|dc.description.abstract||The risk connected to water-related hazards on roads and railways is becoming more acute in Norway. A significant maintenance backlog combined with climate change and land modification and -intervention has increased the probability for such events to occur, and the importance of the road- and railway infrastructure is increasing with a growing Norwegian economy. This work focuses on the hazard connected to water-driven culvert failure, and is a part of the research center Klima 2050 s endeavor to achieve better risk estimation for stormwater management in small catchments.
The main objective of this work is to develop a method to predict culvert failure. Failure is defined in the work as exceedance of the capacity given by the headwater that is considered safe. The method is based on using a constructed fault tree and estimates the failure occurrence from flood return periods. It is aimed to be practically applicable for risk assessments and feasible as a desktop study, primarily using available information from public Norwegian databanks and services. It is found that methods chosen to estimate capacity and flood has to be of low complexity to achieve the aim of practicality. Three simple methods are used to estimate capacity, the NIFS-formula is used to estimate flood return periods and the effects of climate- and land cover change is considered through using constant percentages of change in flood size.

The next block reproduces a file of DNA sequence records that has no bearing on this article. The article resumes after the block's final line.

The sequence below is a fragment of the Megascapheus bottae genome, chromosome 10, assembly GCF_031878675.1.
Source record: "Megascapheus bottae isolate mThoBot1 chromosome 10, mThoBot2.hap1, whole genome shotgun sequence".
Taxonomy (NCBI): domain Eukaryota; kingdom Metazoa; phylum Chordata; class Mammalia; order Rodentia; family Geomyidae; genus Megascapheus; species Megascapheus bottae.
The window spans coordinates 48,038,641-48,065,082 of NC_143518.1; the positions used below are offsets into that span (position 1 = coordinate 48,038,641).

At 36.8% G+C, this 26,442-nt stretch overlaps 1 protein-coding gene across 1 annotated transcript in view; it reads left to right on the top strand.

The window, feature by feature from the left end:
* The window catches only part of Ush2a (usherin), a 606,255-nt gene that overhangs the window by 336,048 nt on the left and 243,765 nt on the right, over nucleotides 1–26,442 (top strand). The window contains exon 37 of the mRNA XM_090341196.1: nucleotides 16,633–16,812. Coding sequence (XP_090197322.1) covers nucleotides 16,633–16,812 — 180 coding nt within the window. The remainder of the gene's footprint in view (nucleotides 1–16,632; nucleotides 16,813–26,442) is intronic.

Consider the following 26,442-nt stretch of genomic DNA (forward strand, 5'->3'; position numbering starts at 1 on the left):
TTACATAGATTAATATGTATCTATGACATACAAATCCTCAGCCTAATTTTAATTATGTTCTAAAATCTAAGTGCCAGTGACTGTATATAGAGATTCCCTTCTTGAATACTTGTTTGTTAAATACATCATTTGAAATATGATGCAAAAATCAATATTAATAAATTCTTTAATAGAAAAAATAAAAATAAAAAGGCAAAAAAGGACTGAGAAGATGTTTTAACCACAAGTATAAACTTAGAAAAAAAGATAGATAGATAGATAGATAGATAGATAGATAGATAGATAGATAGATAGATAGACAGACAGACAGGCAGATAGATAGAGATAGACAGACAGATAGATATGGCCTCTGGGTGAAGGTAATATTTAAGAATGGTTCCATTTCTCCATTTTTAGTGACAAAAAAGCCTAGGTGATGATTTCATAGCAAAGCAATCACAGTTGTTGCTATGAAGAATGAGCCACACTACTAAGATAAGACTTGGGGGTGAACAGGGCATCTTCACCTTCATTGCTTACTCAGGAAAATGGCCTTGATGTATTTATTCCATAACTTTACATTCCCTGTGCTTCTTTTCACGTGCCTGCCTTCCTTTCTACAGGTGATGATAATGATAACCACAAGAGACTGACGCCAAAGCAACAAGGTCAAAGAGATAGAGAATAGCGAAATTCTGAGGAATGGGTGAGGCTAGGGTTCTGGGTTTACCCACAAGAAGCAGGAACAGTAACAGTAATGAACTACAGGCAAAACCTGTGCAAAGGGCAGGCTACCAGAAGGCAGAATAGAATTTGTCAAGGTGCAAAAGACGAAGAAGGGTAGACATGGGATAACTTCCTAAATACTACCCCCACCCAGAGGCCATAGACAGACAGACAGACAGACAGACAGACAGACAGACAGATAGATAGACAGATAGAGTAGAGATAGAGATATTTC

Three scientific questions are established in order to provide a reference point in the development of the method and to explore its capabilities as a desktop study for risk assessments. They deal with how often culvert failure occurs under possible failure modes, the effects of climate- and land cover change on the occurrence, and how it can be reduced to an acceptable level. In answering the questions and testing the method which is developed, the work provides a case study of eight culverts in Soknedal which have previously failed and led to damages on a railway line. The findings show that the culverts will not fail unless they are severely blocked. This can occur due to slides, which are relatively common in Soknedal, or if the maintenance is inadequate.
The uncertainties in the risk estimation provided by the method are potentially large and need to be further investigated. Independently of whether the method is deemed useful and the uncertainties acceptable, this work provides a comprehensive overview of the risk connected to culverts and how it can possibly be modelled.||